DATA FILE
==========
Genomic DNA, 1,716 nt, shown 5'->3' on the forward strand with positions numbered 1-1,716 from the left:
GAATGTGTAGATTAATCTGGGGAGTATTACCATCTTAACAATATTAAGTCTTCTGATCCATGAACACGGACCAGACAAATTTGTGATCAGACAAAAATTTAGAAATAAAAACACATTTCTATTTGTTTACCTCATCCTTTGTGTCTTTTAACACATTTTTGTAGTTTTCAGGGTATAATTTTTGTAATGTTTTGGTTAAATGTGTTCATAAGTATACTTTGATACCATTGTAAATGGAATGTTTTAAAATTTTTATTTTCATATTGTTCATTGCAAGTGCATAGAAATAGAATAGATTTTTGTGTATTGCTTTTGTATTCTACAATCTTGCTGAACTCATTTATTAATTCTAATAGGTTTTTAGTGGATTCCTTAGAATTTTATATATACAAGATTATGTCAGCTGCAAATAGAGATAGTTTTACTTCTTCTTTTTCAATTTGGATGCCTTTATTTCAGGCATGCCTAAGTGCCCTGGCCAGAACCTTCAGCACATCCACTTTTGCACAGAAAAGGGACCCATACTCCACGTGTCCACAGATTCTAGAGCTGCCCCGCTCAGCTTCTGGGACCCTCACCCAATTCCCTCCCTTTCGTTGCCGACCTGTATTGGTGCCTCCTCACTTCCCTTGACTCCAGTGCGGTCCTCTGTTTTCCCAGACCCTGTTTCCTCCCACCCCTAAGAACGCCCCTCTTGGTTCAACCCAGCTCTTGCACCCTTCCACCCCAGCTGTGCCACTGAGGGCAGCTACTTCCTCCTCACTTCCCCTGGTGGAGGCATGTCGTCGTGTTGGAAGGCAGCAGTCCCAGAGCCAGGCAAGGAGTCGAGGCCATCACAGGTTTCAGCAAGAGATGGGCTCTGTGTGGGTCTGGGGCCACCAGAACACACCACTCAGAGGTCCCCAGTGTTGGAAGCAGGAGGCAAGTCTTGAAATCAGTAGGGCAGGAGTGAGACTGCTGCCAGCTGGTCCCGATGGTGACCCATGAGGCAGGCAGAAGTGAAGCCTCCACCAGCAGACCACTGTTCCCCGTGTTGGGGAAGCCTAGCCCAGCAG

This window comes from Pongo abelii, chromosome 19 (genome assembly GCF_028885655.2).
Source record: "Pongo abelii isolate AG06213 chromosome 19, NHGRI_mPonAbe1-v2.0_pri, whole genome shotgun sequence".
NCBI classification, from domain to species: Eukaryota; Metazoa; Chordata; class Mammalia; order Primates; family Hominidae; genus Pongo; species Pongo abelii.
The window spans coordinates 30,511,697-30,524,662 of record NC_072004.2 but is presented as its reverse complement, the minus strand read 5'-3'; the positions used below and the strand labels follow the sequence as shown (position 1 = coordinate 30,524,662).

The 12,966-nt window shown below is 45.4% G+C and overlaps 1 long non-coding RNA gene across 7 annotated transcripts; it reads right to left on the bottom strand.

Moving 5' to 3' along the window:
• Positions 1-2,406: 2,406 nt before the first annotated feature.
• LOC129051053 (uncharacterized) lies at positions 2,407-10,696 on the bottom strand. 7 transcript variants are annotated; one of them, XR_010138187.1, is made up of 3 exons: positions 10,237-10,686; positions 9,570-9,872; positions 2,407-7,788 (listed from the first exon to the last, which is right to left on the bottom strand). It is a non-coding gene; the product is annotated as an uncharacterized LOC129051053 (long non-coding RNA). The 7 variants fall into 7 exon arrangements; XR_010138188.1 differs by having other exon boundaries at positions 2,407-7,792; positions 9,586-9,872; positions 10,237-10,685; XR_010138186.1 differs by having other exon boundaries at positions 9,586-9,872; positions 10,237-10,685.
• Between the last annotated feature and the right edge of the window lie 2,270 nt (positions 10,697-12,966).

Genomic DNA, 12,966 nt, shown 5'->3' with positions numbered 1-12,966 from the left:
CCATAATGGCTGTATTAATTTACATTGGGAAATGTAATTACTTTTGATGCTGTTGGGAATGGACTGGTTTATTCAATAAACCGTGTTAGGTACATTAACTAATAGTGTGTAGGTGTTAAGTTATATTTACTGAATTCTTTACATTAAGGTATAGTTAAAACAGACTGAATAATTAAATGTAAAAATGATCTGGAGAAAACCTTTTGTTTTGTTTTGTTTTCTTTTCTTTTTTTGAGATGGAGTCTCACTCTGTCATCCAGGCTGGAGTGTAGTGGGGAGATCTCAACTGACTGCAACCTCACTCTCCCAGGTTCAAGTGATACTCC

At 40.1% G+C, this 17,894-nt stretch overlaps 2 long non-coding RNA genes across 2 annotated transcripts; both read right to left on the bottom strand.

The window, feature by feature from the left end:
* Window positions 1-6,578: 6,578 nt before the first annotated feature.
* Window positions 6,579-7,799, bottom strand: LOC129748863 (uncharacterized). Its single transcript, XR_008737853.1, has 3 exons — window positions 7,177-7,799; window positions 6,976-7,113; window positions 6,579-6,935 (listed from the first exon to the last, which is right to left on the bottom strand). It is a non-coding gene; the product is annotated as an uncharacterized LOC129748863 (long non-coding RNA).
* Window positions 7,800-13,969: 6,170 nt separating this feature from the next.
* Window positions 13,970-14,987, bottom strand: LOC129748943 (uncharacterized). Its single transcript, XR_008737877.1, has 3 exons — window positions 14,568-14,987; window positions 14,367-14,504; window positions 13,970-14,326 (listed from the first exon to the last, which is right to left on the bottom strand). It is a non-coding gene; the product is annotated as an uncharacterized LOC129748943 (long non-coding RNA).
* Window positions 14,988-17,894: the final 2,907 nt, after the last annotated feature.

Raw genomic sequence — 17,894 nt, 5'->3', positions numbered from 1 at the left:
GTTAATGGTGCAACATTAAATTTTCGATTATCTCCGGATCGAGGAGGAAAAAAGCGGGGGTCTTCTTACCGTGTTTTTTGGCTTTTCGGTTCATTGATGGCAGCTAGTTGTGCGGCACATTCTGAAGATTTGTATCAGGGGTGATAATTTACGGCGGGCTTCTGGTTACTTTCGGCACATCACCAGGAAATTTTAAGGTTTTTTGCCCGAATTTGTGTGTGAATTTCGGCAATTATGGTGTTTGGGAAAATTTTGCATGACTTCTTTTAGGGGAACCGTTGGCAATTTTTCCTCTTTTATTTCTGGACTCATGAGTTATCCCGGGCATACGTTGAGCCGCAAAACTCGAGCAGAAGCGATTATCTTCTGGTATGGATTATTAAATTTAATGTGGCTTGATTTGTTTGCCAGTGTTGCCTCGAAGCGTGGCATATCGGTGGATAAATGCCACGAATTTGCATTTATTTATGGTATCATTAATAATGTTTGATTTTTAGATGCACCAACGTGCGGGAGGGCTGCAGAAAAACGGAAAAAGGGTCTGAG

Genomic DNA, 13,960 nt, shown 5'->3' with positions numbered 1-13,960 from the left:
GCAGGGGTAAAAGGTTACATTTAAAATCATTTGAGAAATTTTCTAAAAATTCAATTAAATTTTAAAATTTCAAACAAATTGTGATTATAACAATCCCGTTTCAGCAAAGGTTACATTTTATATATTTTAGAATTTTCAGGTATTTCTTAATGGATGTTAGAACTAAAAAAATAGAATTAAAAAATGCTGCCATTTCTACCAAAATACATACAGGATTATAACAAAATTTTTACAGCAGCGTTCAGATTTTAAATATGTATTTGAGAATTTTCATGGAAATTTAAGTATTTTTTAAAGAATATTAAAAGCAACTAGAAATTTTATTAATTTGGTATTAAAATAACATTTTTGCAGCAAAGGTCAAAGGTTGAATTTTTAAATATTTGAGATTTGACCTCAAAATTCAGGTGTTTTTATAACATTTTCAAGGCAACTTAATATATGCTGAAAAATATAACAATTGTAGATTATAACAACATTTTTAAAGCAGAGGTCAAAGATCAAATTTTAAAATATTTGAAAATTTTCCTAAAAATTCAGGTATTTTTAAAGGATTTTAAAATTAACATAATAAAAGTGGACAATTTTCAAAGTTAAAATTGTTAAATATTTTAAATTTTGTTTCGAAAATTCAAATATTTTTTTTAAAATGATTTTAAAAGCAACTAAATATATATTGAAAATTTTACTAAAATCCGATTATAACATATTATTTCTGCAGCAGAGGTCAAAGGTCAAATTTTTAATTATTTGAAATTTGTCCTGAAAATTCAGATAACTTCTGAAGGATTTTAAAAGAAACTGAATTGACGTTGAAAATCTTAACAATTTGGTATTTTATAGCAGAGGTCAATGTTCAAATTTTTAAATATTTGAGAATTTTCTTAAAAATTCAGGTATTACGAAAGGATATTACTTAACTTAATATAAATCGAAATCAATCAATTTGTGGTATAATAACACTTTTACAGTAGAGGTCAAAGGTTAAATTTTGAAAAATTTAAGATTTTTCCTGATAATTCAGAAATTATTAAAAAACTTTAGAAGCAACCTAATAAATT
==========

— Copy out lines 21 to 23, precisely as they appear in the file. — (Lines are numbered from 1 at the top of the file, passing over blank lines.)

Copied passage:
Raw genomic sequence — 17,894 nt, 5'->3', positions numbered from 1 at the left:
GTTAATGGTGCAACATTAAATTTTCGATTATCTCCGGATCGAGGAGGAAAAAAGCGGGGGTCTTCTTACCGTGTTTTTTGGCTTTTCGGTTCATTGATGGCAGCTAGTTGTGCGGCACATTCTGAAGATTTGTATCAGGGGTGATAATTTACGGCGGGCTTCTGGTTACTTTCGGCACATCACCAGGAAATTTTAAGGTTTTTTGCCCGAATTTGTGTGTGAATTTCGGCAATTATGGTGTTTGGGAAAATTTTGCATGACTTCTTTTAGGGGAACCGTTGGCAATTTTTCCTCTTTTATTTCTGGACTCATGAGTTATCCCGGGCATACGTTGAGCCGCAAAACTCGAGCAGAAGCGATTATCTTCTGGTATGGATTATTAAATTTAATGTGGCTTGATTTGTTTGCCAGTGTTGCCTCGAAGCGTGGCATATCGGTGGATAAATGCCACGAATTTGCATTTATTTATGGTATCATTAATAATGTTTGATTTTTAGATGCACCAACGTGCGGGAGGGCTGCAGAAAAACGGAAAAAGGGTCTGAG

Genomic DNA, 13,960 nt, shown 5'->3' with positions numbered 1-13,960 from the left: